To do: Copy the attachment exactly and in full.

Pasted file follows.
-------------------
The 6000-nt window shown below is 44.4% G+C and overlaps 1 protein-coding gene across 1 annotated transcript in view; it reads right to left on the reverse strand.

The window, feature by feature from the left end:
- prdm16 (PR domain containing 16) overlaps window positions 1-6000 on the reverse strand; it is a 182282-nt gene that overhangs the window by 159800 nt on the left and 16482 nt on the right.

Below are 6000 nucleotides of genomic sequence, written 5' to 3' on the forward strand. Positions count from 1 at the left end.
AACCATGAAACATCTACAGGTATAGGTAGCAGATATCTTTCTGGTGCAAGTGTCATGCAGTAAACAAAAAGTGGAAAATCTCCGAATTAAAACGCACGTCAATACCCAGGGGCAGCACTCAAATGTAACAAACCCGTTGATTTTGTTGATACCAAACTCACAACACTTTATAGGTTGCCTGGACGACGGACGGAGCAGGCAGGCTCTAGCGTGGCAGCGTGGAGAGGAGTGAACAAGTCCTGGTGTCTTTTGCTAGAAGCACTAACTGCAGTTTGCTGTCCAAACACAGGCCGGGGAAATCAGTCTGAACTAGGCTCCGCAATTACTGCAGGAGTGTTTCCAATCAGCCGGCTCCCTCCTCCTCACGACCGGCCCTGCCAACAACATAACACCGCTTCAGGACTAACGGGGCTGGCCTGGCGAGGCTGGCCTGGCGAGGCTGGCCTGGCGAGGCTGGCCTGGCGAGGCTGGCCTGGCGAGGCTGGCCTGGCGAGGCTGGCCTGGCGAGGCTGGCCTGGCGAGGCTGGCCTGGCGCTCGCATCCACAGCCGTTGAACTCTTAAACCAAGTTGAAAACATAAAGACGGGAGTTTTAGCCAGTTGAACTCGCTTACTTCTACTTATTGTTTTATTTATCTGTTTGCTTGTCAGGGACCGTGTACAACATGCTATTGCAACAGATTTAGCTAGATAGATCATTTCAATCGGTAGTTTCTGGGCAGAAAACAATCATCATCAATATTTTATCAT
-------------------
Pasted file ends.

The 6000-nt window shown below is 44.4% G+C and overlaps 1 protein-coding gene across 1 annotated transcript in view; it reads right to left on the reverse strand.

The window, feature by feature from the left end:
- prdm16 (PR domain containing 16) overlaps window positions 1-6000 on the reverse strand; it is a 182282-nt gene that overhangs the window by 159800 nt on the left and 16482 nt on the right.

Below are 6000 nucleotides of genomic sequence, written 5' to 3' on the forward strand. Positions count from 1 at the left end.
AACCATGAAACATCTACAGGTATAGGTAGCAGATATCTTTCTGGTGCAAGTGTCATGCAGTAAACAAAAAGTGGAAAATCTCCGAATTAAAACGCACGTCAATACCCAGGGGCAGCACTCAAATGTAACAAACCCGTTGATTTTGTTGATACCAAACTCACAACACTTTATAGGTTGCCTGGACGACGGACGGAGCAGGCAGGCTCTAGCGTGGCAGCGTGGAGAGGAGTGAACAAGTCCTGGTGTCTTTTGCTAGAAGCACTAACTGCAGTTTGCTGTCCAAACACAGGCCGGGGAAATCAGTCTGAACTAGGCTCCGCAATTACTGCAGGAGTGTTTCCAATCAGCCGGCTCCCTCCTCCTCACGACCGGCCCTGCCAACAACATAACACCGCTTCAGGACTAACGGGGCTGGCCTGGCGAGGCTGGCCTGGCGAGGCTGGCCTGGCGAGGCTGGCCTGGCGAGGCTGGCCTGGCGAGGCTGGCCTGGCGAGGCTGGCCTGGCGAGGCTGGCCTGGCGAGGCTGGCCTGGCGCTCGCATCCACAGCCGTTGAACTCTTAAACCAAGTTGAAAACATAAAGACGGGAGTTTTAGCCAGTTGAACTCGCTTACTTCTACTTATTGTTTTATTTATCTGTTTGCTTGTCAGGGACCGTGTACAACATGCTATTGCAACAGATTTAGCTAGATAGATCATTTCAATCGGTAGTTTCTGGGCAGAAAACAATCATCATCAATATTTTATCAT